Berthier, Louis-Alexandre, 1st Prince of Wagram, Sovereign Prince of Neuchatel, Marshal of France
1807 LS from Minister of War Marshal Berthier passing on the Emperor’s request that samples of each French Army uniform be sent to Russia’s Grand Duke Constantine, France’s then ally after the Peace of Tilsit
Description: (1753-1815) Marshal of the Empire, Minister of War and Napoleon’s chief of staff 1796-1814, a superb operational organizer. Served in the Army and survived suspicion of monarchism in the Reign of Terror, rapidly rose during the Revolutionary wars. He was a key supporter of the 18th Brumaire coup that gave Napoleon supreme power. Berthier opposed the progressive stretching of lines of communication during the Russian campaign. Allowed to retire by the restored Bourbon regime, he died of unnatural causes before Waterloo.
Entering the army at 17, in 1780 went to North America with General Rochambeau, and on his return, as colonel, was in various staff posts and on a military mission to Prussia. During the Revolution, as Versailles National Guard chief of staff, he protected Louis XVI’s aunts, aiding their escape in 1791. In 1792, he was made chief of staff to Marshal Luckner, distinguishing himself in the Argonne campaign of Generals Dumouriez and Kellerman. He served honorably in the 1793-95 Vendean War and in 1796 was made general of division and chief of staff to the Army of Italy under Bonaparte. He had an important role in the Battle of Rivoli, relieving General Joubert when the latter was attacked by Austrian general Alvinczi. Berthier would be Napoleon’s most valued assistant for the rest of his career.
He was with Napoleon throughout the 1796 campaign. In charge of the army after the Treaty of Campo Formio, entered Italy 1798, invaded the Vatican, organized the Roman Republic, and took Pope Pius VI prisoner. Berthier supervised the Pope’s relocation to Valence, where Pius died. Berthier joined his chief in Egypt, serving there until Napoleon’s return. He assisted in the 18 Brumaire coup (9 Nov. 1799), becoming Minister of War for a time. During the Battle of Marengo, he was nominal head of the Army of Reserve, but acted in reality as chief of staff. At Marengo he was wounded. At the end of the campaign, he was sent on an August 1800 mission to Spain which resulted in the retrocession of Louisiana to France by the Treaty of San Ildefonso, which led to the Louisiana Purchase. When Napoleon deposed King Frederick William III of Prussia from the principality of Neuchatel, Berthier was its appointed ruler to 1814, becoming sovereign prince 1806.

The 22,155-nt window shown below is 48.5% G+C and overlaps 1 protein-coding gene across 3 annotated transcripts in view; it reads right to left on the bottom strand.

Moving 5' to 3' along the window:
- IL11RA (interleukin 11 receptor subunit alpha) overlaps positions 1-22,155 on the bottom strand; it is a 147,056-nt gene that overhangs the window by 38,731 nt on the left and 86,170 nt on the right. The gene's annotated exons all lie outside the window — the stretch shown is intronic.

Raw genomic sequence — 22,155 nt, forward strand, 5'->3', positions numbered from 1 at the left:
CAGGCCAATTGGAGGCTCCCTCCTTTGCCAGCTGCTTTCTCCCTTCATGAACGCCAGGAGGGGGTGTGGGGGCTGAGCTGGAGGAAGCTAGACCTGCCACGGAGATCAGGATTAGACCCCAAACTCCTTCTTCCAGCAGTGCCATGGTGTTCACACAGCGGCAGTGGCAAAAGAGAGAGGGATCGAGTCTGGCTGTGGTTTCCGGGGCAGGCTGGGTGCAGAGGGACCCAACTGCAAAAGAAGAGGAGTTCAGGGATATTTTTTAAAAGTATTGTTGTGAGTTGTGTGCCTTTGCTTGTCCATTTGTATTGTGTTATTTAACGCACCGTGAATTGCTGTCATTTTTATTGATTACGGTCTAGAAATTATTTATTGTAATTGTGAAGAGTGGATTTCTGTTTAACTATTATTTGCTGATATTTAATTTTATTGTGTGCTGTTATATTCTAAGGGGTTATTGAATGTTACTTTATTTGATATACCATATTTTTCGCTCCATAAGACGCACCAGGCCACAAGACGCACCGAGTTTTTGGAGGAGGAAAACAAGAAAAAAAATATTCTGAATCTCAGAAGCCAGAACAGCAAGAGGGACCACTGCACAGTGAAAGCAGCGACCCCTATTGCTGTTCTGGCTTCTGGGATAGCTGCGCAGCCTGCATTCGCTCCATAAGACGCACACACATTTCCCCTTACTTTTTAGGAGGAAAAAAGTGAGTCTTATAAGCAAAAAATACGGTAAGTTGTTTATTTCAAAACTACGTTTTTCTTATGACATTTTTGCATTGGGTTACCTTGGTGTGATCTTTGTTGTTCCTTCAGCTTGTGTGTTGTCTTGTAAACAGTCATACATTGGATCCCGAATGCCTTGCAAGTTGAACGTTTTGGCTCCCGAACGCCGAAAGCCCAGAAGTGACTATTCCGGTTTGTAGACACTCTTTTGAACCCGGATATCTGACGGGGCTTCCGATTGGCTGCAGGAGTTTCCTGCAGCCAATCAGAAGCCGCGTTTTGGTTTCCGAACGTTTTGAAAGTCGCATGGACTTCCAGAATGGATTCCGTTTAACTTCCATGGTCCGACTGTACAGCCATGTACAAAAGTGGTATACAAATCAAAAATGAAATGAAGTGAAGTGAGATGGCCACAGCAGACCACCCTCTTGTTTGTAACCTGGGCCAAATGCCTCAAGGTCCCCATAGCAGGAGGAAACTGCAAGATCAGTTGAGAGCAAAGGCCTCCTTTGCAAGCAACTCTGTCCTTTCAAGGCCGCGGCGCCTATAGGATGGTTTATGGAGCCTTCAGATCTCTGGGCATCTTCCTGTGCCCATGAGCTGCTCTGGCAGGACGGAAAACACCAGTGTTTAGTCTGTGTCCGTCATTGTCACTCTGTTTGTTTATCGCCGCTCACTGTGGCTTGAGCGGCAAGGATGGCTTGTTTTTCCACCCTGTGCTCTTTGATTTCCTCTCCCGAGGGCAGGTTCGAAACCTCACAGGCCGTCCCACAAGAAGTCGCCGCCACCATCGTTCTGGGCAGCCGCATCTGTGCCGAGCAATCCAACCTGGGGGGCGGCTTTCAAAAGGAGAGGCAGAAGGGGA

When Napoleon became Emperor, Berthier was made a Marshal of the Empire. He took part in the campaigns of Austerlitz, Jena and Friedland, made Duke of Valangin 1806 and Vice-Constable of the Empire 1807. In 1808, he served in the Peninsular War and in 1809, served in the Austrian theatre in the War of the 5th Coalition, after which given the title of Prince of Wagram.